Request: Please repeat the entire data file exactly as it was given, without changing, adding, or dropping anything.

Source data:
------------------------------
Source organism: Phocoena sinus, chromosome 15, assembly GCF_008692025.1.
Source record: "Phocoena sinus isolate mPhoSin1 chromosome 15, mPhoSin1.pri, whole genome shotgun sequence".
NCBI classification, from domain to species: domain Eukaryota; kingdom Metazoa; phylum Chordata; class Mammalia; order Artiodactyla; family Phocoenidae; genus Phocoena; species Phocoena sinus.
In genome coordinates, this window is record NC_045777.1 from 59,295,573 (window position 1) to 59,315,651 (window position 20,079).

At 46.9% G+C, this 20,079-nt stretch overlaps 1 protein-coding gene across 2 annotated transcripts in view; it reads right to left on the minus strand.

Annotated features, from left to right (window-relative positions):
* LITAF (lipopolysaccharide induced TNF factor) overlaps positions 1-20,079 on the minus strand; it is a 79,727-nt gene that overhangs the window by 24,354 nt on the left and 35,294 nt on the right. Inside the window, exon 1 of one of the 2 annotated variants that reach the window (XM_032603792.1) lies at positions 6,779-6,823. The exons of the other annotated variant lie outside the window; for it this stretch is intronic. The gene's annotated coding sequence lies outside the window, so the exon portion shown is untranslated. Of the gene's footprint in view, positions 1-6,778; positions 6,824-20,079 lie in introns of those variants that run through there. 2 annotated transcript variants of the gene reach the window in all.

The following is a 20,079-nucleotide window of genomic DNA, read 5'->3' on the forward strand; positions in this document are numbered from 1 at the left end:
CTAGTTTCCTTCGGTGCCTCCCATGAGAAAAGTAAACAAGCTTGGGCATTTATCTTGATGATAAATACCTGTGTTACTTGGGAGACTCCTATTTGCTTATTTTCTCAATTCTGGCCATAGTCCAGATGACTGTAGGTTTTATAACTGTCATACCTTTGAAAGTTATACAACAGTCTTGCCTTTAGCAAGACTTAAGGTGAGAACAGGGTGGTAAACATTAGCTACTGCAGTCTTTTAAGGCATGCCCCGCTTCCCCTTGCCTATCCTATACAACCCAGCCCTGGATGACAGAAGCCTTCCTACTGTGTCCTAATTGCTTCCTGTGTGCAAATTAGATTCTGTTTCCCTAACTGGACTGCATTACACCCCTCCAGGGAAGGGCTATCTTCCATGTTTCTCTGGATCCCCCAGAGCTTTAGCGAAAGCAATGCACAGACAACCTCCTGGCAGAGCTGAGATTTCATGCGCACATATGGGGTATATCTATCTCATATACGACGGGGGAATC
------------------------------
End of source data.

Source organism: Phocoena sinus, chromosome 15, assembly GCF_008692025.1.
Source record: "Phocoena sinus isolate mPhoSin1 chromosome 15, mPhoSin1.pri, whole genome shotgun sequence".
NCBI classification, from domain to species: domain Eukaryota; kingdom Metazoa; phylum Chordata; class Mammalia; order Artiodactyla; family Phocoenidae; genus Phocoena; species Phocoena sinus.
In genome coordinates, this window is record NC_045777.1 from 59,295,573 (window position 1) to 59,315,651 (window position 20,079).

At 46.9% G+C, this 20,079-nt stretch overlaps 1 protein-coding gene across 2 annotated transcripts in view; it reads right to left on the minus strand.

Annotated features, from left to right (window-relative positions):
* LITAF (lipopolysaccharide induced TNF factor) overlaps positions 1-20,079 on the minus strand; it is a 79,727-nt gene that overhangs the window by 24,354 nt on the left and 35,294 nt on the right. Inside the window, exon 1 of one of the 2 annotated variants that reach the window (XM_032603792.1) lies at positions 6,779-6,823. The exons of the other annotated variant lie outside the window; for it this stretch is intronic. The gene's annotated coding sequence lies outside the window, so the exon portion shown is untranslated. Of the gene's footprint in view, positions 1-6,778; positions 6,824-20,079 lie in introns of those variants that run through there. 2 annotated transcript variants of the gene reach the window in all.

The following is a 20,079-nucleotide window of genomic DNA, read 5'->3' on the forward strand; positions in this document are numbered from 1 at the left end:
CTAGTTTCCTTCGGTGCCTCCCATGAGAAAAGTAAACAAGCTTGGGCATTTATCTTGATGATAAATACCTGTGTTACTTGGGAGACTCCTATTTGCTTATTTTCTCAATTCTGGCCATAGTCCAGATGACTGTAGGTTTTATAACTGTCATACCTTTGAAAGTTATACAACAGTCTTGCCTTTAGCAAGACTTAAGGTGAGAACAGGGTGGTAAACATTAGCTACTGCAGTCTTTTAAGGCATGCCCCGCTTCCCCTTGCCTATCCTATACAACCCAGCCCTGGATGACAGAAGCCTTCCTACTGTGTCCTAATTGCTTCCTGTGTGCAAATTAGATTCTGTTTCCCTAACTGGACTGCATTACACCCCTCCAGGGAAGGGCTATCTTCCATGTTTCTCTGGATCCCCCAGAGCTTTAGCGAAAGCAATGCACAGACAACCTCCTGGCAGAGCTGAGATTTCATGCGCACATATGGGGTATATCTATCTCATATACGACGGGGGAATC